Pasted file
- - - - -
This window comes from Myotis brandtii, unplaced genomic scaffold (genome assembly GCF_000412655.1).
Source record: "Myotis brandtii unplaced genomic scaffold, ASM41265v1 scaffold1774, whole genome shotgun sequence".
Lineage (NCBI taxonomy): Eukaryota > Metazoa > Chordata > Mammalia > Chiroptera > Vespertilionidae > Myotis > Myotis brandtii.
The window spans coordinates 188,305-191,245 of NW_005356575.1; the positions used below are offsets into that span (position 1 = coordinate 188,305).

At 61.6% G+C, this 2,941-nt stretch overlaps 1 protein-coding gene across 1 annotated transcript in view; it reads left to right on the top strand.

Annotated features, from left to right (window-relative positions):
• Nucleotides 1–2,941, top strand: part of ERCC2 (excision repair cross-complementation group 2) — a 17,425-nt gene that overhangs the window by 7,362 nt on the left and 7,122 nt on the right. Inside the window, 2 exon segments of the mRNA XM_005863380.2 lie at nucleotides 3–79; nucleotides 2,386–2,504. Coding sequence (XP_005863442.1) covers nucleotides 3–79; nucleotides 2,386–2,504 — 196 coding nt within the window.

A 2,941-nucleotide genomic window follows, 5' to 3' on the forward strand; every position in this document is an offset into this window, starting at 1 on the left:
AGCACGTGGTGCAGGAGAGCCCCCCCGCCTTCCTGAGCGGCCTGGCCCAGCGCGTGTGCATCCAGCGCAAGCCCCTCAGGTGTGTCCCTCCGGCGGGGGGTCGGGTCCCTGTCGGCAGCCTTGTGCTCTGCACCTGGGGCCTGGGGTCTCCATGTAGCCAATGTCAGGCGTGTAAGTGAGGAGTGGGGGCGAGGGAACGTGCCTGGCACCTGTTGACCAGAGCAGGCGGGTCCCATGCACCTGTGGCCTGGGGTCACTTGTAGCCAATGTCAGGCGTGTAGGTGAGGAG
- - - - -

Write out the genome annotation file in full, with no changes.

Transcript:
This window comes from Myotis brandtii, unplaced genomic scaffold (genome assembly GCF_000412655.1).
Source record: "Myotis brandtii unplaced genomic scaffold, ASM41265v1 scaffold1774, whole genome shotgun sequence".
Lineage (NCBI taxonomy): Eukaryota > Metazoa > Chordata > Mammalia > Chiroptera > Vespertilionidae > Myotis > Myotis brandtii.
The window spans coordinates 188,305-191,245 of NW_005356575.1; the positions used below are offsets into that span (position 1 = coordinate 188,305).

At 61.6% G+C, this 2,941-nt stretch overlaps 1 protein-coding gene across 1 annotated transcript in view; it reads left to right on the top strand.

Annotated features, from left to right (window-relative positions):
• Nucleotides 1–2,941, top strand: part of ERCC2 (excision repair cross-complementation group 2) — a 17,425-nt gene that overhangs the window by 7,362 nt on the left and 7,122 nt on the right. Inside the window, 2 exon segments of the mRNA XM_005863380.2 lie at nucleotides 3–79; nucleotides 2,386–2,504. Coding sequence (XP_005863442.1) covers nucleotides 3–79; nucleotides 2,386–2,504 — 196 coding nt within the window.

A 2,941-nucleotide genomic window follows, 5' to 3' on the forward strand; every position in this document is an offset into this window, starting at 1 on the left:
AGCACGTGGTGCAGGAGAGCCCCCCCGCCTTCCTGAGCGGCCTGGCCCAGCGCGTGTGCATCCAGCGCAAGCCCCTCAGGTGTGTCCCTCCGGCGGGGGGTCGGGTCCCTGTCGGCAGCCTTGTGCTCTGCACCTGGGGCCTGGGGTCTCCATGTAGCCAATGTCAGGCGTGTAAGTGAGGAGTGGGGGCGAGGGAACGTGCCTGGCACCTGTTGACCAGAGCAGGCGGGTCCCATGCACCTGTGGCCTGGGGTCACTTGTAGCCAATGTCAGGCGTGTAGGTGAGGAG